By Lisa Steele, Brand Ambassador —
Somewhere between the ages of 18-22 weeks, your chickens should start laying eggs. Some lay a bit earlier, and some make you wait longer, but for the most part, when they’re around five months old, your chickens will start to earn their keep.
Smaller breeds tend to start laying a bit earlier, while the larger breeds take their time starting. And in my experience, the blue egg layers make you wait the longest — or maybe it just feels that way!
It’s important to switch your flock over to a good-quality layer feed like Blue Seal's Home Fresh Extra Egg Layer or Organic Layer when they approach the 18-week mark. Switching them to the layer feed won’t make them start laying, but it will provide them the higher level of calcium that they need to not only lay eggs with nice thick shells but also create the contractions needed to push the egg out.
Offering crushed oyster shell in a small container in the coop and setting fake “eggs” in the nesting boxes to help your chickens know where they should lay their eggs are both good ideas around the same time. As your chickens approach laying age, you’ll notice that they start nibbling at the oyster shell and will test out the nesting boxes for size. You might catch them peering inside to check them out or even hopping into the soft nesting material for a bit.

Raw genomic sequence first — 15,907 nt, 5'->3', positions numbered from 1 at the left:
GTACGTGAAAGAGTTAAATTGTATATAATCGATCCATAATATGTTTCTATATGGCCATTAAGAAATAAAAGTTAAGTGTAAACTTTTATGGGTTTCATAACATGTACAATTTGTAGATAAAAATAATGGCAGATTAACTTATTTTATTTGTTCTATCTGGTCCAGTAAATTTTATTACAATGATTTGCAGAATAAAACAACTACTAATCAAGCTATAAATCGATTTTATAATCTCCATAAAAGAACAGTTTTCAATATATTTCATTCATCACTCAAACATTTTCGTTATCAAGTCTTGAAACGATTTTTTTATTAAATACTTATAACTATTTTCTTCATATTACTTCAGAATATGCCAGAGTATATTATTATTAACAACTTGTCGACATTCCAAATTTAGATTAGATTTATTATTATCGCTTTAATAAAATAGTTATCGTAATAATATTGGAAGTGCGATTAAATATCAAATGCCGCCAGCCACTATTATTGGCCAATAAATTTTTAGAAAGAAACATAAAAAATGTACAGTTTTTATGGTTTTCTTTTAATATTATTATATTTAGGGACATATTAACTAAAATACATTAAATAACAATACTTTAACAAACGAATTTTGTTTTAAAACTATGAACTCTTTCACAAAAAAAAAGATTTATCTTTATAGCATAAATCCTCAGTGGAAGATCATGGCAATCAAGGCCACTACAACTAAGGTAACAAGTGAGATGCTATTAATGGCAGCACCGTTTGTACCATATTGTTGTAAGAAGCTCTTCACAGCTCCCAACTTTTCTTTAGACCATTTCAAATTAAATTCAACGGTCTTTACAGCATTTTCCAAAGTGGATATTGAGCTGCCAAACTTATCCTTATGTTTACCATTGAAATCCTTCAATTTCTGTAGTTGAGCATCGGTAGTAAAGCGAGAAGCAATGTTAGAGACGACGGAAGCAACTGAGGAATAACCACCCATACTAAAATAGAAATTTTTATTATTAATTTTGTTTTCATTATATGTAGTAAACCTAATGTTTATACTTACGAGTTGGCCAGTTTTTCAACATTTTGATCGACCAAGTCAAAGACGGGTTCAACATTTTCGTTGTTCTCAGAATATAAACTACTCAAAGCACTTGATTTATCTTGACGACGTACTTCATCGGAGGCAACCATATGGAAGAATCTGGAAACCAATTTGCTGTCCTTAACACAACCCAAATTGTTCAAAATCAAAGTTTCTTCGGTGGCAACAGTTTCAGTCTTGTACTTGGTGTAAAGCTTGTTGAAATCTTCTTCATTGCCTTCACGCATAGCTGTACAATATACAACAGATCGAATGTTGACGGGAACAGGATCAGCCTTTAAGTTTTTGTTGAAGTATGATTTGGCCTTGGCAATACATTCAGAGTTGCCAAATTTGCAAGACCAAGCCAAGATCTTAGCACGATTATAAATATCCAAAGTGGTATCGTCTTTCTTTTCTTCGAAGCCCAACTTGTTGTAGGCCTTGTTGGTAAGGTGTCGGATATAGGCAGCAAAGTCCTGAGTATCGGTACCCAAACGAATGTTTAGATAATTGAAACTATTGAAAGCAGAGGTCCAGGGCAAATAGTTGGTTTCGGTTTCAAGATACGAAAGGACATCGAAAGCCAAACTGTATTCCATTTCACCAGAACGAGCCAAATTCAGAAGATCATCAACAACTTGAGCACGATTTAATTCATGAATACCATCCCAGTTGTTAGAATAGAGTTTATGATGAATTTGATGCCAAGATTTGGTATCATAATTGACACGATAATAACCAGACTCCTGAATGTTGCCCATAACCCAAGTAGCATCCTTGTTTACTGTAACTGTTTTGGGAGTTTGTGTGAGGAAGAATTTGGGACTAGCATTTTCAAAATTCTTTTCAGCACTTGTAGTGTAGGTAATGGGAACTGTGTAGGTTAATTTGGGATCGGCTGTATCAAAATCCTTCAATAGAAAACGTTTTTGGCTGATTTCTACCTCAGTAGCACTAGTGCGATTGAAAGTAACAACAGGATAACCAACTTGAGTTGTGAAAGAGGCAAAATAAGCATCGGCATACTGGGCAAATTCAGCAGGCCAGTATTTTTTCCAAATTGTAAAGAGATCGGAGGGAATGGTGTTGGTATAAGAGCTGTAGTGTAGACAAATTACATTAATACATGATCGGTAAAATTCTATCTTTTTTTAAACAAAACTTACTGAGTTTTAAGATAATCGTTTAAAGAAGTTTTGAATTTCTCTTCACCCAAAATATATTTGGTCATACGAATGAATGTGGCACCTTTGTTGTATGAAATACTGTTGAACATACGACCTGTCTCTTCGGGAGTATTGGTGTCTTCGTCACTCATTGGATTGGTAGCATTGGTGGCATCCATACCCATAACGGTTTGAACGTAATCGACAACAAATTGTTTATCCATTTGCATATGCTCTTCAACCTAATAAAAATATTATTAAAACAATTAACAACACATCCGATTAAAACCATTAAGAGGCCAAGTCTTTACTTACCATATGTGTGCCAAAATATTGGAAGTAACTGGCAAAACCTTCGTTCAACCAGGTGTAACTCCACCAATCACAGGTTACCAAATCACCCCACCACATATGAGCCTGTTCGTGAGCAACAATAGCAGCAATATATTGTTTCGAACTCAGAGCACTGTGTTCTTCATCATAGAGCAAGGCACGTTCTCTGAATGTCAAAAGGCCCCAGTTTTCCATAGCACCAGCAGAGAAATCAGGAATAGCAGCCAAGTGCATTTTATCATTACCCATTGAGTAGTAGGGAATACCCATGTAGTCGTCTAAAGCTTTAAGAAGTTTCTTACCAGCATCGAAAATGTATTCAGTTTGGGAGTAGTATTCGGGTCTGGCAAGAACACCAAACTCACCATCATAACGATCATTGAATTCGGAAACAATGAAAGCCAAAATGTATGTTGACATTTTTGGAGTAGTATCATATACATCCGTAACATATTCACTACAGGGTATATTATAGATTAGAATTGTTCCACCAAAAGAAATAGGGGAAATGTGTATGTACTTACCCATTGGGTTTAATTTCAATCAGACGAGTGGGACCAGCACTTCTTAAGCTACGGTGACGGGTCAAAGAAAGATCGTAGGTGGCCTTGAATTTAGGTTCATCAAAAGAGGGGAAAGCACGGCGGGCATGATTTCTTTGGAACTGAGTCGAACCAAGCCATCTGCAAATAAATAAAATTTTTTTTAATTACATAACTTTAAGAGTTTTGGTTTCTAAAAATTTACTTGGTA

However, the best sign that your chickens are about to start laying is the “submissive squat." Your hens will start to hunch down and flatten their backs when you (or your rooster) come near. This signals that they are approaching puberty and in my experience, you can expect eggs within days of noticing your hen squatting.
A chicken lays an egg about once every 26 hours, but don’t be concerned if a chicken doesn’t lay an egg every day. Especially when they’re young, it can take them awhile to become regular. And often their first eggs will be small, sometimes as small as a marble. But after a hen goes through her first molting season around 18 months old, the eggs she lays that following spring will be noticeably larger.
Your spring chicks will lay right through their first winter without any added light in the coop, but after that, when the days get shorter, you can expect egg production to drop off naturally. Adding supplemental light through the winter to extend the “daylight” to at least 14-16 hours can keep the eggs coming, but I prefer to give my older hens a winter break and rely on the new layers to provide eggs until everyone resumes laying in the spring.
Once your chickens start laying eggs, be ready to hear their “egg song” that they cackle to announce to the world that they have just laid an egg. Congratulations! Your babies aren’t babies anymore!
Lisa Steele is a 5th generation chicken keeper, author, DIYer and master gardener. Follow her blog at www.fresheggsdaily.com